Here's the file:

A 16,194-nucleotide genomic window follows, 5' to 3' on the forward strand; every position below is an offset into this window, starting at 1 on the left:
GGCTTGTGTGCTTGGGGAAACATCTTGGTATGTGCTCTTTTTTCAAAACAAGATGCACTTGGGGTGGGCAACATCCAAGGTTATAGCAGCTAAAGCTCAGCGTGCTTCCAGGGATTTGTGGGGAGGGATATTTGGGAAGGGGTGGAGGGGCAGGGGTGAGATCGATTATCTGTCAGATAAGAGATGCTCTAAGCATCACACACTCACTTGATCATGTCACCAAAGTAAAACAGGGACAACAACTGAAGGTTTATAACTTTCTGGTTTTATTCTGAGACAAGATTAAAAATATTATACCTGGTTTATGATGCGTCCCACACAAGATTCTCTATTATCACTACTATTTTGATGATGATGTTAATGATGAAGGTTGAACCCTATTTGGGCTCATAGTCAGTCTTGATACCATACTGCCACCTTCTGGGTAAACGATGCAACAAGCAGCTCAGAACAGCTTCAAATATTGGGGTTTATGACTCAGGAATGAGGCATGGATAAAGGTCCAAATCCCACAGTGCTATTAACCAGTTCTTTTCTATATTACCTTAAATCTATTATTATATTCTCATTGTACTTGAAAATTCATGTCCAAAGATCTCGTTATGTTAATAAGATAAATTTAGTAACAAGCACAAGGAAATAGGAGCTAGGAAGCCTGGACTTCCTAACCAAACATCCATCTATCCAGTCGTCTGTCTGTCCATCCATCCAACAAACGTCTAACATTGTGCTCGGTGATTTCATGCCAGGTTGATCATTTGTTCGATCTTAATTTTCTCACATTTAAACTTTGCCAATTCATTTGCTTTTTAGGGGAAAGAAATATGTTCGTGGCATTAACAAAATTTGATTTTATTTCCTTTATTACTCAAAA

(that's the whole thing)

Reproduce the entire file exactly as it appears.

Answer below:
A 16,194-nucleotide genomic window follows, 5' to 3' on the forward strand; every position below is an offset into this window, starting at 1 on the left:
GGCTTGTGTGCTTGGGGAAACATCTTGGTATGTGCTCTTTTTTCAAAACAAGATGCACTTGGGGTGGGCAACATCCAAGGTTATAGCAGCTAAAGCTCAGCGTGCTTCCAGGGATTTGTGGGGAGGGATATTTGGGAAGGGGTGGAGGGGCAGGGGTGAGATCGATTATCTGTCAGATAAGAGATGCTCTAAGCATCACACACTCACTTGATCATGTCACCAAAGTAAAACAGGGACAACAACTGAAGGTTTATAACTTTCTGGTTTTATTCTGAGACAAGATTAAAAATATTATACCTGGTTTATGATGCGTCCCACACAAGATTCTCTATTATCACTACTATTTTGATGATGATGTTAATGATGAAGGTTGAACCCTATTTGGGCTCATAGTCAGTCTTGATACCATACTGCCACCTTCTGGGTAAACGATGCAACAAGCAGCTCAGAACAGCTTCAAATATTGGGGTTTATGACTCAGGAATGAGGCATGGATAAAGGTCCAAATCCCACAGTGCTATTAACCAGTTCTTTTCTATATTACCTTAAATCTATTATTATATTCTCATTGTACTTGAAAATTCATGTCCAAAGATCTCGTTATGTTAATAAGATAAATTTAGTAACAAGCACAAGGAAATAGGAGCTAGGAAGCCTGGACTTCCTAACCAAACATCCATCTATCCAGTCGTCTGTCTGTCCATCCATCCAACAAACGTCTAACATTGTGCTCGGTGATTTCATGCCAGGTTGATCATTTGTTCGATCTTAATTTTCTCACATTTAAACTTTGCCAATTCATTTGCTTTTTAGGGGAAAGAAATATGTTCGTGGCATTAACAAAATTTGATTTTATTTCCTTTATTACTCAAAA